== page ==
For ExxonMobil (NYSE:XOM), the infamous Exxon Valdez oil spill of 1989 was a fundamental catalyst for positive change. It instigated the company to minimize operational error as much as humanly possible and helped it become a much more disciplined, more profitable, and better-managed enterprise over the long run.

The 2010 Deepwater Horizon disaster seems to have had a similar impact on BP plc (NYSE:BP), forcing the British oil giant to sell tens of billions of dollars worth of assets, improve its safety and risk management, and focus on what it does best: drilling for oil. As a result of asset disposals and a renewed focus on its core business, BP's future is looking a lot brighter.

BP's asset disposals
BP's garage sale kicked off in the middle of 2010, with the company initially expecting to divest some $10 billion of assets over the next year to help pay for spill-related liabilities. But that estimate soon ballooned to $30 billion, as the company recognized the gravity of the situation.

Some of BP's biggest transactions have included the sale of onshore assets in the U.S., Canada, and Egypt to Apache (NASDAQ:APA) for $7 billion in 2010 and the $5.55 billion sale of its interests in a number of oil and gas fields in the deepwater U.S. Gulf of Mexico to Plains Exploration and Production Company in 2012.

To BP's credit, it was able to fetch surprisingly high prices for its assets, despite the fact that many were nearing the end of their productive lives. For instance, the sale of Gulf assets to Plains fetched more than $92,000 per flowing barrel of oil equivalent, significantly higher than comparable transactions for similar properties. All told, BP has divested a whopping $38 billion worth of assets since 2010, representing about a quarter of the company's $150 billion market capitalization. And it's not done yet.

More asset sales to come
BP's CEO, Bob Dudley, recently said that he expects the company to divest an additional $10 billion of assets by the end of 2015. The asset sales will be crucial in helping BP fund the cost of liabilities related to the 2010 oil spill -- now estimated at $42.5 billion -- and in returning more cash to shareholders.

Last year, BP returned a total of nearly $11 billion to shareholders through $5.4 billion in dividends paid and $5.5 billion worth of share buybacks. It also raised its quarterly dividend by 5.6% and plans to use much of the proceeds from additional asset sales to repurchase even more shares. Several of BP's peers are doing the same, reflecting big oil's renewed emphasis on placating shareholders.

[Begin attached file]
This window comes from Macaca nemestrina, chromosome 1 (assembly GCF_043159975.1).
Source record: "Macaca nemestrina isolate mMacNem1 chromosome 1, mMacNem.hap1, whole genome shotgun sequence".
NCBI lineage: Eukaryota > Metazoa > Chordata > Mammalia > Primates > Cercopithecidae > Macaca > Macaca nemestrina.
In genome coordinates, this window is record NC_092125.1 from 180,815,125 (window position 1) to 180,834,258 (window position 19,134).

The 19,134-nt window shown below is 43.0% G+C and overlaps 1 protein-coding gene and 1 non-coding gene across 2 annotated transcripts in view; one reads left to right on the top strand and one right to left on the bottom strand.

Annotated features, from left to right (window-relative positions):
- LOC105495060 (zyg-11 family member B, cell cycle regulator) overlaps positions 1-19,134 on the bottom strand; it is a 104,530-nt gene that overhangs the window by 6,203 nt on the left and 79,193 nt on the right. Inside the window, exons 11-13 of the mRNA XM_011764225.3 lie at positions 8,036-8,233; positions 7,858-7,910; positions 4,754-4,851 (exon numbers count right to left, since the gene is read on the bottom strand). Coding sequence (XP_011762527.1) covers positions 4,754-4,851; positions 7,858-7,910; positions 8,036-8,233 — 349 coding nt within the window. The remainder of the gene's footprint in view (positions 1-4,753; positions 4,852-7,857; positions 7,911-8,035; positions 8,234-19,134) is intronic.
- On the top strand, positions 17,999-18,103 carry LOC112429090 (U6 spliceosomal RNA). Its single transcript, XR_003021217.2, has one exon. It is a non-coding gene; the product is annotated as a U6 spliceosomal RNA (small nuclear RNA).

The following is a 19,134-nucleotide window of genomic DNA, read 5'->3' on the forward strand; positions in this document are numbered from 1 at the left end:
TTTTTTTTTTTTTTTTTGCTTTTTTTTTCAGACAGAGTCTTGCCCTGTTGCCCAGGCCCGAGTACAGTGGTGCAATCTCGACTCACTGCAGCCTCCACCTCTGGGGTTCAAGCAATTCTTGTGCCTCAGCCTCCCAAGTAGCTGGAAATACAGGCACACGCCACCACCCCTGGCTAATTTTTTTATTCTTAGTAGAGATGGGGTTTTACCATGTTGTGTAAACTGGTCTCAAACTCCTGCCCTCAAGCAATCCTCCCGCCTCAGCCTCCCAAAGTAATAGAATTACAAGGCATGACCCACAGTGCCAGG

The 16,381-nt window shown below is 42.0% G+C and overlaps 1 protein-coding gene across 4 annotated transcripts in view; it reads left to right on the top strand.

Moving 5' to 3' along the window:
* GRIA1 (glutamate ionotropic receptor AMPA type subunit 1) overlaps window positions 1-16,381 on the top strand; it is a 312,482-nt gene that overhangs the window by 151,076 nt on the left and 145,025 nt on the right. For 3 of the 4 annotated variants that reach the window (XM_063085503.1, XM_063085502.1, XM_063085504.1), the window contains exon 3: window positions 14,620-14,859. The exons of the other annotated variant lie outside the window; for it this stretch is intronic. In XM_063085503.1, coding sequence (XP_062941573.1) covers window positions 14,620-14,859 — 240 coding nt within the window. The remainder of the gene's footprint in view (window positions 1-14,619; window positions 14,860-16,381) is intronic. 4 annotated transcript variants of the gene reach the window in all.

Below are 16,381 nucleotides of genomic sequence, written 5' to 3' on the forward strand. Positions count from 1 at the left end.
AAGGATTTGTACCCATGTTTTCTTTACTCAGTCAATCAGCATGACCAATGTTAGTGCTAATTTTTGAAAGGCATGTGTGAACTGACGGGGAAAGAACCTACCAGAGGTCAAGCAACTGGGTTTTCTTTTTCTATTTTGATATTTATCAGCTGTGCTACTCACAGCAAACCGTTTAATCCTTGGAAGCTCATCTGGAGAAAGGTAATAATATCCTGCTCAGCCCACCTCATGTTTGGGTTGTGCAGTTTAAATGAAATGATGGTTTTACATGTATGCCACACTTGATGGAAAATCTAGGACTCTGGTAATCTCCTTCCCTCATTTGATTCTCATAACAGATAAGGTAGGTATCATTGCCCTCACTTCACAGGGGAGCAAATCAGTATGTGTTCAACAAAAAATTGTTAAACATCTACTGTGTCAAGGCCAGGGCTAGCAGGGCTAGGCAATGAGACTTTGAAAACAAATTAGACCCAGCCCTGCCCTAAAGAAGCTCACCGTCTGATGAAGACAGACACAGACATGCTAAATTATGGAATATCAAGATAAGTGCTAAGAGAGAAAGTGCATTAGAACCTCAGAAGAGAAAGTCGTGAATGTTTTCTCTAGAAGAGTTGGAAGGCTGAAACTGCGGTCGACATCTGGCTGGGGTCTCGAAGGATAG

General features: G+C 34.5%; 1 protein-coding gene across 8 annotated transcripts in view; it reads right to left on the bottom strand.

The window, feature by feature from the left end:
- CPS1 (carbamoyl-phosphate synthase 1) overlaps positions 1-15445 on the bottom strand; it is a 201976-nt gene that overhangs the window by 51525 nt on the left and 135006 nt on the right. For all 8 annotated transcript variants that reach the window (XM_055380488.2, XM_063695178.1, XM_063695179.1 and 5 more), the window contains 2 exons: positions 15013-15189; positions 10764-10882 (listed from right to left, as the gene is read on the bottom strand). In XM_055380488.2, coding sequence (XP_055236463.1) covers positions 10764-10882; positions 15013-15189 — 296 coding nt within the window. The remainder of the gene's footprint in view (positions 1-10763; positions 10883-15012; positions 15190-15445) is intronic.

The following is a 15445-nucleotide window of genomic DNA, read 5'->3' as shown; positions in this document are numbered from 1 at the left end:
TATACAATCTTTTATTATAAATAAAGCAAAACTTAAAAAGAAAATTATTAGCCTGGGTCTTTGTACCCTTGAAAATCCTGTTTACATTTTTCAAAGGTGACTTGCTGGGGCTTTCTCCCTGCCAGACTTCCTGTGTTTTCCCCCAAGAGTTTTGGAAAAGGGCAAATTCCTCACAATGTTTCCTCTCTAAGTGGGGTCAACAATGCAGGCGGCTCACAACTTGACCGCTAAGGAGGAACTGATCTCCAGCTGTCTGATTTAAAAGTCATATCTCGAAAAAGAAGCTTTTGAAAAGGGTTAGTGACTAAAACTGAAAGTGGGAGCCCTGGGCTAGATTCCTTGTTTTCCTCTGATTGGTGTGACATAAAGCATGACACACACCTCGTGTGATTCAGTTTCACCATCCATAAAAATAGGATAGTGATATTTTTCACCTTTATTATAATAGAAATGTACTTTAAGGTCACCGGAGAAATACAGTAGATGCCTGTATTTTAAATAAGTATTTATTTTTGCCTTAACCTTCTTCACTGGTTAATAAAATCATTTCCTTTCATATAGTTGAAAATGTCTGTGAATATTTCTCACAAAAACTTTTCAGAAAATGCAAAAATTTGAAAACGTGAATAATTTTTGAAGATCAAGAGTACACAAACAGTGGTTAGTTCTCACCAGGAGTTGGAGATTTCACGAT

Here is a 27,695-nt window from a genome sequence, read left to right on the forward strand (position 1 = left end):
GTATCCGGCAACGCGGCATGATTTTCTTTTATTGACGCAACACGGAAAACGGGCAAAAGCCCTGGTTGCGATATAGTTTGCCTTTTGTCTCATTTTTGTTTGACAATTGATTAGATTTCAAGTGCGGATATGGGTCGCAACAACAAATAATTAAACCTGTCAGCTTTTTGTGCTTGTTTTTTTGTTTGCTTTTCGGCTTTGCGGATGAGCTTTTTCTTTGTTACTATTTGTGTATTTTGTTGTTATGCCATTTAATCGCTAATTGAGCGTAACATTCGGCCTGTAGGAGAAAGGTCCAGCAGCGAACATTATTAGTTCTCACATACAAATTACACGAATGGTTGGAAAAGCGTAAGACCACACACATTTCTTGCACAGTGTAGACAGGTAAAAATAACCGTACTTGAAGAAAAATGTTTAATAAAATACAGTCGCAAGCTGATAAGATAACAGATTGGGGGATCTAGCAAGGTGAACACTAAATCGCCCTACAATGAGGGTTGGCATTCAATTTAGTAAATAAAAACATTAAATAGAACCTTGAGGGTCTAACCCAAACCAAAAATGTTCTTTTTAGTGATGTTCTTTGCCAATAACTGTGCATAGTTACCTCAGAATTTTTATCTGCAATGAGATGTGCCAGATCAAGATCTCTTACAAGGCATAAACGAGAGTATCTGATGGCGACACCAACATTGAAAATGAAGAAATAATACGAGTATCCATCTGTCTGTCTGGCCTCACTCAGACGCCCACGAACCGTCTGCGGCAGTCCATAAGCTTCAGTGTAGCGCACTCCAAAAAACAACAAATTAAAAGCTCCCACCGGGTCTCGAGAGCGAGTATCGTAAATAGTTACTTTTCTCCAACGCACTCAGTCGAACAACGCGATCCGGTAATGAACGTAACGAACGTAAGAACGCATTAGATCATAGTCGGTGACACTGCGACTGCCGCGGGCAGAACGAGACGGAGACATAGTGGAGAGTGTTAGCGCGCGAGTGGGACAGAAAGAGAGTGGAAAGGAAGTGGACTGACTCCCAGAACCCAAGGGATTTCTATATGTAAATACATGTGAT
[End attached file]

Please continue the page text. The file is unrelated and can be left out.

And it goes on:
Shell (NYSE: RDS-A), for instance, returned about $5 billion to shareholders last year through share buybacks and announced a 4.4% dividend increase last month, while Total SA (NYSE:TOT) recently increased its quarterly dividend from 0.59 euros a share to 0.61 euros a share. Similarly, Statoil (NYSE:EQNR) raised its dividend by 4% last year and plans to make more active use  of share buybacks in coming years.

What's next for BP?
Despite its pledge to return more cash to shareholders and divest an additional $10 billion of assets over the next two years, BP is still planning to invest heavily in new upstream projects. Major projects set to come online over the next several years in Angola, the North Sea, Azerbaijan, and Gulf of Mexico will be crucial drivers of production and cash flow growth.

And this year, major project start-ups in the Gulf of Mexico, the U.K. North Sea, Angola, and Canada should help boost operating cash flow to $30 billion-$31 billion, allowing the company to cover dividend payments and capital spending of $24 billion-$25 billion. This expected trend of spending within its cash flow is one that should continue for the foreseeable future.

All told, BP is looking leaner and meaner these days, with its core business generating stronger returns on capital and set to generate much stronger cash flows in the years ahead. From a valuation standpoint, shares of BP currently look undervalued on the basis of both price to earnings and enterprise  value to earnings before interest and tax (EBIT). If BP can avoid a charge of "gross negligence" in the ongoing spill trial, I think it should handily outperform its big oil peers this year.

This article represents the opinion of the writer, who may disagree with the “official” recommendation position of a Motley Fool premium advisory service. We’re motley! Questioning an investing thesis -- even one of our own -- helps us all think critically about investing and make decisions that help us become smarter, happier, and richer.